The picture quality of a digital camera depends on several factors, including the optical quality of the lens and image-capture chip, compression algorithms, and other components. However, the most important determinant of image quality is the resolution of the CCD. The more elements, the higher the resolution, and thus the greater the detail that can be captured.

In 1997 the typical native resolution of consumer digital cameras was 640×480 pixels. A year later as manufacturing techniques improved and technology progressed the emergence of megapixel cameras meant that the same money could buy a 1024×768 or even a 1280×960 model. By early 1999, resolutions were as high as 1536×1024 and before the middle of that year the two megapixel barrier had been breached, with the arrival of 2.3 million CCDs supporting resolutions of 1800×1200. A year later the unrelenting march of the megapixels saw the three megapixel barrier breached, with the advent of 3.34 megapixel CCDs capable of delivering a maximum image size of 2048×1536 pixels. The first consumer model 4 megapixel camera appeared in mid-2001, boasting a maximum image size of 2240×1680 pixels.

At this level, raw resolution is arguably little more than a numbers game and secondary to a digital camera’s other quality factors. One of these – and almost as important to the quality of the final image as the amount of information the CCD is capable of capturing in the first place – is how cleanly the information is passed to the ADC.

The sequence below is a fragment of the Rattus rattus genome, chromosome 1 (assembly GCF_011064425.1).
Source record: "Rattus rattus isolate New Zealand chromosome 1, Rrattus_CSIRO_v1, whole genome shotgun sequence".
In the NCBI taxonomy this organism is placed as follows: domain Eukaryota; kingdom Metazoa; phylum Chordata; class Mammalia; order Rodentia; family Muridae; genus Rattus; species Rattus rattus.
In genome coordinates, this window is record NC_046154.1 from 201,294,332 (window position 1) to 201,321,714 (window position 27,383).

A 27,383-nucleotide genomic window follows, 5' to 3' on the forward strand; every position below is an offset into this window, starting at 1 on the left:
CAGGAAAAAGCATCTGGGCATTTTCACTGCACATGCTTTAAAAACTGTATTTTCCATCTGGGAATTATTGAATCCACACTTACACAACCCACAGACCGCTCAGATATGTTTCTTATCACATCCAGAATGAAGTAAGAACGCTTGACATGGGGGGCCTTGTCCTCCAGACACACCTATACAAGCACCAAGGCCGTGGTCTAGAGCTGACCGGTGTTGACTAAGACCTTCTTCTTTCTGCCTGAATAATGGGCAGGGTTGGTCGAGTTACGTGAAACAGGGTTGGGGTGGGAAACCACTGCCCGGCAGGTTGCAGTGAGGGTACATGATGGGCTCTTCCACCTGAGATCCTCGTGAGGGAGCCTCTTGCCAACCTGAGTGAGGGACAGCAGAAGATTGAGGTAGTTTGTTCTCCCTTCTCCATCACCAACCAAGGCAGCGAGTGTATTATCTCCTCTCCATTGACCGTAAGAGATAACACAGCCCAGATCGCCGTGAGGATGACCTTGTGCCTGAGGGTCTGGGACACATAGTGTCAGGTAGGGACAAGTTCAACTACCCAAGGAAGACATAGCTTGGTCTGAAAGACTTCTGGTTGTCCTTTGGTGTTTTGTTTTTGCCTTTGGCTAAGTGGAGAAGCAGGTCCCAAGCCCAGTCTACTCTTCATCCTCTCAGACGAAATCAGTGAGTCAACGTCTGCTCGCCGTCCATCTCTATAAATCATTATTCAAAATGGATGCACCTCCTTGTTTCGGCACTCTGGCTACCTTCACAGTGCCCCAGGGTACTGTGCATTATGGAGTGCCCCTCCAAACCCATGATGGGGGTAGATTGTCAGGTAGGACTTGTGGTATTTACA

The quality of a CCD’s colour management process is another important factor and one of the prime reasons for differences in the output of cameras with the same pixel count CCD. The process should not be confused with the interpolation method used by some manufacturers to achieve bitmap files with a resolution greater than their true optical resolution (the resolution of their CCD array). This method – more accurately referred to as resampling – adds pixels using information already present, and although it increases the effective resolution, it does so at the cost of a reduction in sharpness and contrast. It works by quantifying pixels and qualifying them according to the common traits they possess. In place of the standard interpolation, in which pixels are copied and pasted to create larger images, Some cameras employ a software enlargement technique which it is claimed produces results better than can be achieved by conventional interpolation. This copies and pastes pixels – according to where the enlargement software thinks they are needed to make lines, shapes, patterns and contours – to create larger images.

Another limiting factor is the image compression routines used by many digital cameras to enable more images to be stored in a given amount of memory. Some digital camera store images in a proprietary format, requiring the manufacturer’s supplied software for access, but most digital cameras compress and save their images in the industry-standard JPEG or FlashPIX formats, readable on almost every graphics package. Both use slightly lossy compression leading to some loss of image quality. However, many cameras have several different compression settings, allowing the user a trade-off between resolution quality and image capacity, including the option to store images in with no compression at all (CCD raw mode) for the very best quality.

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